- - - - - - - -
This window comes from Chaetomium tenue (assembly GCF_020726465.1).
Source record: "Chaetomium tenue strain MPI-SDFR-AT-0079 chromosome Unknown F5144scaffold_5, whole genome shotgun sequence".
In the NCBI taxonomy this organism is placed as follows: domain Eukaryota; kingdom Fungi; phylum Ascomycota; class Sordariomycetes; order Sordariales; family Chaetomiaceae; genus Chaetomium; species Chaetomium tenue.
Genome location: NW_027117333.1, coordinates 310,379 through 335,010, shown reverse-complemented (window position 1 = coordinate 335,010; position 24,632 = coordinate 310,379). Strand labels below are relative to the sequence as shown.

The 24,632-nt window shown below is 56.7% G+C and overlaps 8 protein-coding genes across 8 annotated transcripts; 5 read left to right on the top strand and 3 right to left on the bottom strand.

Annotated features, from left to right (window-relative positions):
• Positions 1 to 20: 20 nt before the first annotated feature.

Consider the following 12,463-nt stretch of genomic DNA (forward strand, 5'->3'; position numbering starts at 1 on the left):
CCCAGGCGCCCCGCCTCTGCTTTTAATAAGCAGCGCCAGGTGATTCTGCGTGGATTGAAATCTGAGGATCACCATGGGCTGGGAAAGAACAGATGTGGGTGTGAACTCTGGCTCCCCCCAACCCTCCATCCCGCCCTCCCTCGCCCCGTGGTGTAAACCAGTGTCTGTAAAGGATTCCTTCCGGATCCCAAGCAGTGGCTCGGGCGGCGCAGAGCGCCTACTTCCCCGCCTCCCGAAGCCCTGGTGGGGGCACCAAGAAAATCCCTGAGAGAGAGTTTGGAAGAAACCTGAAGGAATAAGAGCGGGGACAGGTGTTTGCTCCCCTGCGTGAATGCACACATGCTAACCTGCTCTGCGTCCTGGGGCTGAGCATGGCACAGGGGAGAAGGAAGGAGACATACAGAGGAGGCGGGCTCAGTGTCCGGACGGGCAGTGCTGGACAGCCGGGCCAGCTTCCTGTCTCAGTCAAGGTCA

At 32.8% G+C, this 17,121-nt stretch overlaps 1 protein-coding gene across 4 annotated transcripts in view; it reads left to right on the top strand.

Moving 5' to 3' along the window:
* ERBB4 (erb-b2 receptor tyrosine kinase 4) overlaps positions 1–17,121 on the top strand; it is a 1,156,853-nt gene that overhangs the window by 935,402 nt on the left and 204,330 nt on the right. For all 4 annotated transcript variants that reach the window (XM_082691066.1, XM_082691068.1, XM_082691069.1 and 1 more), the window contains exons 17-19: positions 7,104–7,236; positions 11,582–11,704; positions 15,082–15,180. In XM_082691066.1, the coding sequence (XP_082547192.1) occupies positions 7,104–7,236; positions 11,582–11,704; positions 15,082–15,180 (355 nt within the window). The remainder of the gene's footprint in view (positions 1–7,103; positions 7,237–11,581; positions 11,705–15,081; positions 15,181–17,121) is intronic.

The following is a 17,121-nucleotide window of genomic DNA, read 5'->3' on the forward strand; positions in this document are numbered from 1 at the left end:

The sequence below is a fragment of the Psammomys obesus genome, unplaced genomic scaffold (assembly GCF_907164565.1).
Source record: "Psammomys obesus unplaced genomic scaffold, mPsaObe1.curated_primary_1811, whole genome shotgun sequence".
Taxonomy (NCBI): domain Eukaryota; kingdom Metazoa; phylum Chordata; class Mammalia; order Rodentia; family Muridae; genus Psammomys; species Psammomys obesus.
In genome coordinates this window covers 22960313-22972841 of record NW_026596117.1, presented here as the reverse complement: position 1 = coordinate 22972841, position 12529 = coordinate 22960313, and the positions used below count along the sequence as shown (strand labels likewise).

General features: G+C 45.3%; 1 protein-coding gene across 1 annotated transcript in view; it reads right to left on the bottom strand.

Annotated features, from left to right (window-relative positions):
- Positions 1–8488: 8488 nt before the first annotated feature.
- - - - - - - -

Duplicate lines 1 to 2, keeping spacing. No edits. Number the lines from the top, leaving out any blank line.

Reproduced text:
This window comes from Chaetomium tenue (assembly GCF_020726465.1).
Source record: "Chaetomium tenue strain MPI-SDFR-AT-0079 chromosome Unknown F5144scaffold_5, whole genome shotgun sequence".